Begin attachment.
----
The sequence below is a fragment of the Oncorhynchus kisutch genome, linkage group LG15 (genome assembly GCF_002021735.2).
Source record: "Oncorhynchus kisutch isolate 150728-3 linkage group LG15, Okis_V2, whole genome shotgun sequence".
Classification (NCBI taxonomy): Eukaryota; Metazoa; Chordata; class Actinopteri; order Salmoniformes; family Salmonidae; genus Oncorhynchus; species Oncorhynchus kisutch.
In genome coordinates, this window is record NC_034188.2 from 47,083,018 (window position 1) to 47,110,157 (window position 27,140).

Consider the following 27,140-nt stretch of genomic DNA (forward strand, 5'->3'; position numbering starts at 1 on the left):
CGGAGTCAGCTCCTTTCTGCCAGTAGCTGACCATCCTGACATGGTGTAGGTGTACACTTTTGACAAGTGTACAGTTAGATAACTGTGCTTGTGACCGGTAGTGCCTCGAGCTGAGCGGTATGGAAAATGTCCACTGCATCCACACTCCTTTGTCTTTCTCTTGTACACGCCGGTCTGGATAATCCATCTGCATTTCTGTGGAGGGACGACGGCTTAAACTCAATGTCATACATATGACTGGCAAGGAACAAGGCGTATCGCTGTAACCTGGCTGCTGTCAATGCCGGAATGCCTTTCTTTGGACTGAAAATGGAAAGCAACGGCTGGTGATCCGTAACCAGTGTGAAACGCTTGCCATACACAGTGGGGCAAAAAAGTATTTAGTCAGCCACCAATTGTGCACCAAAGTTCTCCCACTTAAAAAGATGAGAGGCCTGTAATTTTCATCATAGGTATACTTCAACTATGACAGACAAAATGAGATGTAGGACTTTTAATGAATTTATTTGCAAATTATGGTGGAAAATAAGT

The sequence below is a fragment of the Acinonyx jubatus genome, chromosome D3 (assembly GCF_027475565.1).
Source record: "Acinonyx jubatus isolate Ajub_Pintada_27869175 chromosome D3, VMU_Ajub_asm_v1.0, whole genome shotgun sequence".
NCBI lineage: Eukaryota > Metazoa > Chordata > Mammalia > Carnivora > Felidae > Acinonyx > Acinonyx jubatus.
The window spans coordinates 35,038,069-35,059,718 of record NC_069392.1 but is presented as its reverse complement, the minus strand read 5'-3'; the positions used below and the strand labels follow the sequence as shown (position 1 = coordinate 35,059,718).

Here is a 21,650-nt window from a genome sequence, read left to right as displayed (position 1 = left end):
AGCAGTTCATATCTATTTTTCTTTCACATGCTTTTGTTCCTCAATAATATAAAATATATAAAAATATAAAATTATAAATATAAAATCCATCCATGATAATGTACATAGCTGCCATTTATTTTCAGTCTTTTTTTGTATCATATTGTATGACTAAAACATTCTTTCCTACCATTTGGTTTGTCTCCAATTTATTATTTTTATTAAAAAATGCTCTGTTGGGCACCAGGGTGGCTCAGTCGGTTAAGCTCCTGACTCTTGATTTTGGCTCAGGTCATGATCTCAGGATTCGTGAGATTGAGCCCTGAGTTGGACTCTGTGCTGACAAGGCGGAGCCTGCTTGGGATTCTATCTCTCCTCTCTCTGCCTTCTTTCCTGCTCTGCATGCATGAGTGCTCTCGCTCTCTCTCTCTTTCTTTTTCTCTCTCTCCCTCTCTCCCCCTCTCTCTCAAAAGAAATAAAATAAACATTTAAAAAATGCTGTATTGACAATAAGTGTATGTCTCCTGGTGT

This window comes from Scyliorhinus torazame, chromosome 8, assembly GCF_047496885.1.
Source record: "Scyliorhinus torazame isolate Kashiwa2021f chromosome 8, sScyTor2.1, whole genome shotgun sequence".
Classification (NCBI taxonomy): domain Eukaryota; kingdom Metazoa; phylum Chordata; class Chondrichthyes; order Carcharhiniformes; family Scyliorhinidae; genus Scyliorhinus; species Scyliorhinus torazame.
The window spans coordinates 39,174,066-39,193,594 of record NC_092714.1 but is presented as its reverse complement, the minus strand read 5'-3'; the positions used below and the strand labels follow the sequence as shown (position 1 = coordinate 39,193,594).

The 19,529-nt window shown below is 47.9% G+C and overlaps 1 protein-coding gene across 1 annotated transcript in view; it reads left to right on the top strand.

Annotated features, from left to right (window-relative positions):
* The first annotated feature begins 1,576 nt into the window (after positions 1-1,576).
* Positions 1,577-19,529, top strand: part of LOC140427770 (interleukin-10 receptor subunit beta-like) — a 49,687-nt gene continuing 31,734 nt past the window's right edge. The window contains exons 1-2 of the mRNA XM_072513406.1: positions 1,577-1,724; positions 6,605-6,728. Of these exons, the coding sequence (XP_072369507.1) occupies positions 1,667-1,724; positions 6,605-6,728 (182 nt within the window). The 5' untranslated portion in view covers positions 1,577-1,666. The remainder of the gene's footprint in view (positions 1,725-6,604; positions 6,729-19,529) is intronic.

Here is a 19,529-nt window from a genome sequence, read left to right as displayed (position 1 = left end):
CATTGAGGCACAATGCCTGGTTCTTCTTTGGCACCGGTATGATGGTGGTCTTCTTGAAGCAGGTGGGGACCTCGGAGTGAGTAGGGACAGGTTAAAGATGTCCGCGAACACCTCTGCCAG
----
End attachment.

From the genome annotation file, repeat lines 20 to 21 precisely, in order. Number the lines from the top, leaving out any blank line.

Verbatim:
* Positions 1,577-19,529, top strand: part of LOC140427770 (interleukin-10 receptor subunit beta-like) — a 49,687-nt gene continuing 31,734 nt past the window's right edge. The window contains exons 1-2 of the mRNA XM_072513406.1: positions 1,577-1,724; positions 6,605-6,728. Of these exons, the coding sequence (XP_072369507.1) occupies positions 1,667-1,724; positions 6,605-6,728 (182 nt within the window). The 5' untranslated portion in view covers positions 1,577-1,666. The remainder of the gene's footprint in view (positions 1,725-6,604; positions 6,729-19,529) is intronic.

Here is a 19,529-nt window from a genome sequence, read left to right as displayed (position 1 = left end):